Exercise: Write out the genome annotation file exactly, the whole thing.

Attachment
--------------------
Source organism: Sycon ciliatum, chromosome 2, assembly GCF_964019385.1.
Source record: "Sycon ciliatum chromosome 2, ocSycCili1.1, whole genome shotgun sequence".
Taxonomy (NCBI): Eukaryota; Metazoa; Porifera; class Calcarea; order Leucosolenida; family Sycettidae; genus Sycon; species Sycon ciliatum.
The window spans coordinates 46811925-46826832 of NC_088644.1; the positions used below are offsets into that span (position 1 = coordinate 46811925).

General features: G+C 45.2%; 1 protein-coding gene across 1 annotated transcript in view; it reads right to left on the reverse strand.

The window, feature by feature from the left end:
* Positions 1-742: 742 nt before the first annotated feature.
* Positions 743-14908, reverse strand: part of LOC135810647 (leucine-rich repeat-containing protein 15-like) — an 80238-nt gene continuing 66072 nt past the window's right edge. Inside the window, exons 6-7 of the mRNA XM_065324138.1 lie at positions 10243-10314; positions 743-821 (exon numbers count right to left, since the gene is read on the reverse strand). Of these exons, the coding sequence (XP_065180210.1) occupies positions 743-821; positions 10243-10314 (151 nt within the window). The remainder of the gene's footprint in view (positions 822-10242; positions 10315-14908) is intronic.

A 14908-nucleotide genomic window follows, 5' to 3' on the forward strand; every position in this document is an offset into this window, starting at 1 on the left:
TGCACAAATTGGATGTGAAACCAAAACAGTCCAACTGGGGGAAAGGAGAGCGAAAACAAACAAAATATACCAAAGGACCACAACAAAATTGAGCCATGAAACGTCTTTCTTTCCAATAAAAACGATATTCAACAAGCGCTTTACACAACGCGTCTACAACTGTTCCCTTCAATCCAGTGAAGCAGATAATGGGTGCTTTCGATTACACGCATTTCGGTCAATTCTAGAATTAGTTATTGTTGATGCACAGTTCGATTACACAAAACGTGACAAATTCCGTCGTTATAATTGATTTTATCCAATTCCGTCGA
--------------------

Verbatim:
Source organism: Sycon ciliatum, chromosome 2, assembly GCF_964019385.1.
Source record: "Sycon ciliatum chromosome 2, ocSycCili1.1, whole genome shotgun sequence".
Taxonomy (NCBI): Eukaryota; Metazoa; Porifera; class Calcarea; order Leucosolenida; family Sycettidae; genus Sycon; species Sycon ciliatum.
The window spans coordinates 46811925-46826832 of NC_088644.1; the positions used below are offsets into that span (position 1 = coordinate 46811925).

General features: G+C 45.2%; 1 protein-coding gene across 1 annotated transcript in view; it reads right to left on the reverse strand.

The window, feature by feature from the left end:
* Positions 1-742: 742 nt before the first annotated feature.
* Positions 743-14908, reverse strand: part of LOC135810647 (leucine-rich repeat-containing protein 15-like) — an 80238-nt gene continuing 66072 nt past the window's right edge. Inside the window, exons 6-7 of the mRNA XM_065324138.1 lie at positions 10243-10314; positions 743-821 (exon numbers count right to left, since the gene is read on the reverse strand). Of these exons, the coding sequence (XP_065180210.1) occupies positions 743-821; positions 10243-10314 (151 nt within the window). The remainder of the gene's footprint in view (positions 822-10242; positions 10315-14908) is intronic.

A 14908-nucleotide genomic window follows, 5' to 3' on the forward strand; every position in this document is an offset into this window, starting at 1 on the left:
TGCACAAATTGGATGTGAAACCAAAACAGTCCAACTGGGGGAAAGGAGAGCGAAAACAAACAAAATATACCAAAGGACCACAACAAAATTGAGCCATGAAACGTCTTTCTTTCCAATAAAAACGATATTCAACAAGCGCTTTACACAACGCGTCTACAACTGTTCCCTTCAATCCAGTGAAGCAGATAATGGGTGCTTTCGATTACACGCATTTCGGTCAATTCTAGAATTAGTTATTGTTGATGCACAGTTCGATTACACAAAACGTGACAAATTCCGTCGTTATAATTGATTTTATCCAATTCCGTCGA